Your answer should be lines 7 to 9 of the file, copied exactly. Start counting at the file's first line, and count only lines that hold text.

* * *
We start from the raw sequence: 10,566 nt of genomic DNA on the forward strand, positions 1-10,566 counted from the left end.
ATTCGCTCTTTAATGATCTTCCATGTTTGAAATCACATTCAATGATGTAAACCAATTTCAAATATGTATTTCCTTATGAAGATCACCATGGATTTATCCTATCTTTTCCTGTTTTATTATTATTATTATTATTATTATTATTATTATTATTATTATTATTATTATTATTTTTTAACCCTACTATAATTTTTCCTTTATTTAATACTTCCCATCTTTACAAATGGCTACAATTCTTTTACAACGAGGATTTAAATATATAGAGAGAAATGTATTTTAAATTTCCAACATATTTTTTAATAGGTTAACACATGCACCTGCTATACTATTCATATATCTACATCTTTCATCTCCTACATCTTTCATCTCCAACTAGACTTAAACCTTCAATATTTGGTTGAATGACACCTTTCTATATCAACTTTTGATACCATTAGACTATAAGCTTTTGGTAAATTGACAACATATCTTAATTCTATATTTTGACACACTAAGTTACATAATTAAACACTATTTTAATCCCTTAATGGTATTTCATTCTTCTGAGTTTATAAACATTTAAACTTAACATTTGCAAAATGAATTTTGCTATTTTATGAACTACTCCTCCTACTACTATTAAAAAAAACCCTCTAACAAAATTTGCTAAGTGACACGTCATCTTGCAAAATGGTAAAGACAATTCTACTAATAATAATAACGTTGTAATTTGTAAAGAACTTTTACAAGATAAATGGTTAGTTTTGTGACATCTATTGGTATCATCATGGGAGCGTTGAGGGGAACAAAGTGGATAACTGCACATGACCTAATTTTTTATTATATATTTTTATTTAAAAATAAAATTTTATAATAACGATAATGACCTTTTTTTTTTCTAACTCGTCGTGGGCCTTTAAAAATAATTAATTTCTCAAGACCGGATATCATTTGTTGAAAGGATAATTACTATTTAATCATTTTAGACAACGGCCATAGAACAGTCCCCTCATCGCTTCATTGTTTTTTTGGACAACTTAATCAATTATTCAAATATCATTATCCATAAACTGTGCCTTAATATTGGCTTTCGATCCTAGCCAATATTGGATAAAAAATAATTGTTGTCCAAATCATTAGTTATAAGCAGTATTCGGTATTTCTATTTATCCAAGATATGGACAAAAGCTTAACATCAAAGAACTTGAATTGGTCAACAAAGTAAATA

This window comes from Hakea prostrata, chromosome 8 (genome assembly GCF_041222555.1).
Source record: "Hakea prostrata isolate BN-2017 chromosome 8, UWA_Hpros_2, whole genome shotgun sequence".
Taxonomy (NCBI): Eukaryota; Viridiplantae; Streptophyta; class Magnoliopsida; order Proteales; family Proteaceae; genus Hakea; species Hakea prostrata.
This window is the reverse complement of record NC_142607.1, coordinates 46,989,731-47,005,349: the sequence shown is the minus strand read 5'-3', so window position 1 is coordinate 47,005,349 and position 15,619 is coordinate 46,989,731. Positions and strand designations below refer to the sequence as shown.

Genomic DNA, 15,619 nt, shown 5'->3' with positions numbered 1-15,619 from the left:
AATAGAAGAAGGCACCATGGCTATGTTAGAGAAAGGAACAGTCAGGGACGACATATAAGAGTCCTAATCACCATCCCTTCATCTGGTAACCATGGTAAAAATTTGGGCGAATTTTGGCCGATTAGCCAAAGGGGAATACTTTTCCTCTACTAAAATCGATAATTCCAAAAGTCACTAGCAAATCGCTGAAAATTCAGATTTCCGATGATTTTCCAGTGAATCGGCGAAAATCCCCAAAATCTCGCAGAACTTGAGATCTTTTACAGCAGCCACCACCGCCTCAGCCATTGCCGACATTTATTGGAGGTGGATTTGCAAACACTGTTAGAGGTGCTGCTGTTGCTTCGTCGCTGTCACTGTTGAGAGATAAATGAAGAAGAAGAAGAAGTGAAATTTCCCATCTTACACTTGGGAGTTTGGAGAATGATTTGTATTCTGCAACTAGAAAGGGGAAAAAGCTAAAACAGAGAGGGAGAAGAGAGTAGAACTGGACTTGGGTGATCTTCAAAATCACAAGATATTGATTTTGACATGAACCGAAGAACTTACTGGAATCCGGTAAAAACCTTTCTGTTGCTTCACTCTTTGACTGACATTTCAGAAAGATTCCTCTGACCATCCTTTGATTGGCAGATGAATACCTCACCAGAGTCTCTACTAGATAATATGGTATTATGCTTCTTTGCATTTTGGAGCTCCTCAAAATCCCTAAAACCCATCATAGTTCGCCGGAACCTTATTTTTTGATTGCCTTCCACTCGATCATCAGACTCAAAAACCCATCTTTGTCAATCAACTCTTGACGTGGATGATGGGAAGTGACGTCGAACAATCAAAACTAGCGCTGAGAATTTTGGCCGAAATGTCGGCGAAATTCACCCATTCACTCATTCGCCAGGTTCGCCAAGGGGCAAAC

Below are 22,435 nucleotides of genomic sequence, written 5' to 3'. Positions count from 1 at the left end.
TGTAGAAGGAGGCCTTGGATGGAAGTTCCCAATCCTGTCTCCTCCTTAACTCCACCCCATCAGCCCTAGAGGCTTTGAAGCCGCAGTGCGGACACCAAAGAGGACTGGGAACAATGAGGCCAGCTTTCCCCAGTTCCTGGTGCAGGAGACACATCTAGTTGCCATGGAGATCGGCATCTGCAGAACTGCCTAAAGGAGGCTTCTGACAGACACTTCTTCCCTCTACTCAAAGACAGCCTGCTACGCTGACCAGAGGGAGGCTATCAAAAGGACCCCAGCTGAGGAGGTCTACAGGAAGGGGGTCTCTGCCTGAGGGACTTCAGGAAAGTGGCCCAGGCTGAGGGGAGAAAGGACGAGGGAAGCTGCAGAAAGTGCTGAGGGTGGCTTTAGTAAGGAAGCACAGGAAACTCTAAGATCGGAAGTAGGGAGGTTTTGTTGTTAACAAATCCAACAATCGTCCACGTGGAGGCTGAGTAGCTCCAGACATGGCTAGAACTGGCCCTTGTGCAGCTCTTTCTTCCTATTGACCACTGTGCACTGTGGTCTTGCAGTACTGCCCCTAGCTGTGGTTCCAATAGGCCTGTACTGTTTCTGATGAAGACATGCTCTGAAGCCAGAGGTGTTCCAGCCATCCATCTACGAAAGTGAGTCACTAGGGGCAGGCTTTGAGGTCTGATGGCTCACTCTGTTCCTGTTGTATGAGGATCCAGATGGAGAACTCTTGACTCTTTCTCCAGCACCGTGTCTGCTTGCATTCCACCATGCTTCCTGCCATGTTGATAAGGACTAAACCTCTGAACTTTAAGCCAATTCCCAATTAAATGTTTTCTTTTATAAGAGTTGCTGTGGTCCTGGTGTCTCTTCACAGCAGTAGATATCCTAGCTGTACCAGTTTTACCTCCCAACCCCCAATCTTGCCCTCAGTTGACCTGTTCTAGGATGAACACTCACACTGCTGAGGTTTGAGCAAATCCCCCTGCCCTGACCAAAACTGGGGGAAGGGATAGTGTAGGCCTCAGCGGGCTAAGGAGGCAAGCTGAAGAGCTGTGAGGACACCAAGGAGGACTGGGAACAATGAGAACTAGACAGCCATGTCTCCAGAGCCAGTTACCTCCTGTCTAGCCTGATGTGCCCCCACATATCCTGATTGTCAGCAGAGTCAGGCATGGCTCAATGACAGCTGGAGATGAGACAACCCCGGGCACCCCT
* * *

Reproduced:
Genomic DNA, 15,619 nt, shown 5'->3' with positions numbered 1-15,619 from the left:
AATAGAAGAAGGCACCATGGCTATGTTAGAGAAAGGAACAGTCAGGGACGACATATAAGAGTCCTAATCACCATCCCTTCATCTGGTAACCATGGTAAAAATTTGGGCGAATTTTGGCCGATTAGCCAAAGGGGAATACTTTTCCTCTACTAAAATCGATAATTCCAAAAGTCACTAGCAAATCGCTGAAAATTCAGATTTCCGATGATTTTCCAGTGAATCGGCGAAAATCCCCAAAATCTCGCAGAACTTGAGATCTTTTACAGCAGCCACCACCGCCTCAGCCATTGCCGACATTTATTGGAGGTGGATTTGCAAACACTGTTAGAGGTGCTGCTGTTGCTTCGTCGCTGTCACTGTTGAGAGATAAATGAAGAAGAAGAAGAAGTGAAATTTCCCATCTTACACTTGGGAGTTTGGAGAATGATTTGTATTCTGCAACTAGAAAGGGGAAAAAGCTAAAACAGAGAGGGAGAAGAGAGTAGAACTGGACTTGGGTGATCTTCAAAATCACAAGATATTGATTTTGACATGAACCGAAGAACTTACTGGAATCCGGTAAAAACCTTTCTGTTGCTTCACTCTTTGACTGACATTTCAGAAAGATTCCTCTGACCATCCTTTGATTGGCAGATGAATACCTCACCAGAGTCTCTACTAGATAATATGGTATTATGCTTCTTTGCATTTTGGAGCTCCTCAAAATCCCTAAAACCCATCATAGTTCGCCGGAACCTTATTTTTTGATTGCCTTCCACTCGATCATCAGACTCAAAAACCCATCTTTGTCAATCAACTCTTGACGTGGATGATGGGAAGTGACGTCGAACAATCAAAACTAGCGCTGAGAATTTTGGCCGAAATGTCGGCGAAATTCACCCATTCACTCATTCGCCAGGTTCGCCAAGGGGCAAAC

Below are 22,435 nucleotides of genomic sequence, written 5' to 3'. Positions count from 1 at the left end.